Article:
bromoxynil


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bromoxynil

[‚brō′mäk·sə·nil]
(organic chemistry)
C7H3OBr2N A colorless solid with a melting point of 194-195°C; slightly soluble in water; used as a herbicide in wheat, barley, oats, rye, and seeded turf.
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Serial Herbicides % Mortality % Mortality number at rosette at bolted stage stage 1 Glyphosate 96 91 2 Metribuzin 87 75 3 2,4-D 71-80 43 4 Bromoxynil + MCPA 57-79 50-61.
Application of commercial formulations of bromoxynil (emulsion concentrate, and/or suspension concentrate) in the ecosystem may induce species shifts within the communities and could affect the structure and the function of the aquatic communities [6].
2] Can, Eq, Peru, Col, FAO, Nov Mex) Bromacil (314-40-9) 1100 (Can) Bromoxynil (1689-84-5) 11 (Aus/NZ, Can) Cadmium (7440-43-9) 5 (Venezuela); 10 (AS, Aus/NZ, [Bra.
4, 2005) (justifying the risk assessment for the proposed regulation as complying with the requirements demanded by the Codex and OIE); Bromoxynil, Diclofop-methyl, Dicofol, Diquat, Etridiazole, et al.
On April 23, the Commission adopted a Directive for the addition of six active substances to Annex I of Directive 91/414/EEC on the marketing of plant health products (C(2004)1480): alpha-cypermethrin, benalaxyl, bromoxynil, desmedipham, ioxynil and phenmedipham.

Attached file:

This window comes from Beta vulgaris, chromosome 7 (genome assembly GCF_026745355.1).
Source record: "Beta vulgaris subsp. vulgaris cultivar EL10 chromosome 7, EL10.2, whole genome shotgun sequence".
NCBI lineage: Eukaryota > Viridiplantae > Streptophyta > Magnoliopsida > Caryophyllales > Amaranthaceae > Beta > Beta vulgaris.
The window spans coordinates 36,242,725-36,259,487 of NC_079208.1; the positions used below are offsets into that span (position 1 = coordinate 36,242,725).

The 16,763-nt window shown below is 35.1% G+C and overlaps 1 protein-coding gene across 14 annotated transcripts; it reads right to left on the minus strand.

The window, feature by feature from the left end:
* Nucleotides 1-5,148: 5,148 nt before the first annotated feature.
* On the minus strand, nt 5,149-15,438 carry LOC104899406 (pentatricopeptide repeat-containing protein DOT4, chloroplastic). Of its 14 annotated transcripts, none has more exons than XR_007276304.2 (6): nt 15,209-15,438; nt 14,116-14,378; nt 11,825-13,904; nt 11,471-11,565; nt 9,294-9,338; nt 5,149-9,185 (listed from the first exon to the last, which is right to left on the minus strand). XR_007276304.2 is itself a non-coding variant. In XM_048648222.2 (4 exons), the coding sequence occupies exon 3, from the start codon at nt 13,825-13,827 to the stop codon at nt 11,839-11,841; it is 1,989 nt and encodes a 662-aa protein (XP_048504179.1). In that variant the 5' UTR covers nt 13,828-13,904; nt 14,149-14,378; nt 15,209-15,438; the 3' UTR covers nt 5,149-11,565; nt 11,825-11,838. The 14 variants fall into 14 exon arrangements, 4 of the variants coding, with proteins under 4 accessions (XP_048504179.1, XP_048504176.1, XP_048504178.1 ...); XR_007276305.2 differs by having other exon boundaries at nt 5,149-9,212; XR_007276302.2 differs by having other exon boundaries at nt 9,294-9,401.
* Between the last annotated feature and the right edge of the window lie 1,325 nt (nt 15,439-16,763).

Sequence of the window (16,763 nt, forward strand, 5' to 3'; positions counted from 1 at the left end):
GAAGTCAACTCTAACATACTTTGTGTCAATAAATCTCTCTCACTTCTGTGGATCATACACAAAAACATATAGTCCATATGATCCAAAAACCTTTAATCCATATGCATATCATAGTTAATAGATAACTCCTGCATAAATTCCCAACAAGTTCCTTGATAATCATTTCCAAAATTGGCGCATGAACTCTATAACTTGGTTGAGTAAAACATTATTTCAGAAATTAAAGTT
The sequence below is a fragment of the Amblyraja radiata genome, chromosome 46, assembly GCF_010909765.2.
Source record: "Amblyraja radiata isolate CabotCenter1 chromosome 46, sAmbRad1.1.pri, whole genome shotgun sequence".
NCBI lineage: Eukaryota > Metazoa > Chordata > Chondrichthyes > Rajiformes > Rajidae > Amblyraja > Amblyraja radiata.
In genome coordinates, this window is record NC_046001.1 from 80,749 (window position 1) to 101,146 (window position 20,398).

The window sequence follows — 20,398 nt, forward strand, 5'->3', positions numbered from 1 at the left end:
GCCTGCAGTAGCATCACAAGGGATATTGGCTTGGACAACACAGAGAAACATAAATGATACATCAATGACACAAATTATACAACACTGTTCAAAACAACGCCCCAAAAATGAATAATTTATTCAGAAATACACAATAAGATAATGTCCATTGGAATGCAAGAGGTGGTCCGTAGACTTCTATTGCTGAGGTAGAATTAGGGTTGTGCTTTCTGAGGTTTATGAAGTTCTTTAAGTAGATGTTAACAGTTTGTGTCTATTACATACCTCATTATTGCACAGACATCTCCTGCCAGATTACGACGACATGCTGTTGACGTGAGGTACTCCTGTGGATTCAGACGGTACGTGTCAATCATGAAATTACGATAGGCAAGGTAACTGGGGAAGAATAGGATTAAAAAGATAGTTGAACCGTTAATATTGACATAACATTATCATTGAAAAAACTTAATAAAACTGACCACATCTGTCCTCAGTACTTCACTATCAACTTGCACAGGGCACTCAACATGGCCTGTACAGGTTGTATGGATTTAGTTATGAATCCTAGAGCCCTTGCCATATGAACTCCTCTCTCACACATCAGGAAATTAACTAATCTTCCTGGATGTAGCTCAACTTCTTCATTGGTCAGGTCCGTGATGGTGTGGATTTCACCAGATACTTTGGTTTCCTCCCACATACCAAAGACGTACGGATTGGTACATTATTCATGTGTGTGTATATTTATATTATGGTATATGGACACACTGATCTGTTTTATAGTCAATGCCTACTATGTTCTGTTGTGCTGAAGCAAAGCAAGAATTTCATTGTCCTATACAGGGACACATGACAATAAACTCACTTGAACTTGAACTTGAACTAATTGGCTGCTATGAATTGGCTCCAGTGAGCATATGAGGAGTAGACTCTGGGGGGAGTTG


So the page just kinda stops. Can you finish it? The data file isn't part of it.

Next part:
These cotton plants are gene-spliced with a soil bacteria called Bt so that the cotton plant emits its own pesticide, or else the plant is genetically engineered to be able to survive mega-doses of powerful toxic pesticides like Monsanto's glyphosate or Aventis' bromoxynil.
CANOLA Herbicide tolerance: Glufosinate ammonium (Oil seed rape) (Basta), and hybrid traits (Liberty) (AgrEvo), Glyphosate (Monsanto), Bromoxynil (Rhone Poulenc) CORN Insect resistance: Bt (Monsanto).
The agency turned down a petition from Rhone Poulenc to extend the use of the herbicide bromoxynil in gene-altered cotton during the 1998 growing season.
Studies show that bromoxynil causes birth defects simply when applied to the skin of pregnant lab animals.
Two of them--a cotton resistant to bromoxynil and soybeans resistant to Monsanto's herbicide glyphosate, better known as Roundup--have already been approved.
Now agricultural gene jockeys report engineering tobacco plants resistant to bromoxynil -- an herbicide that normally kills broad-leaved plants.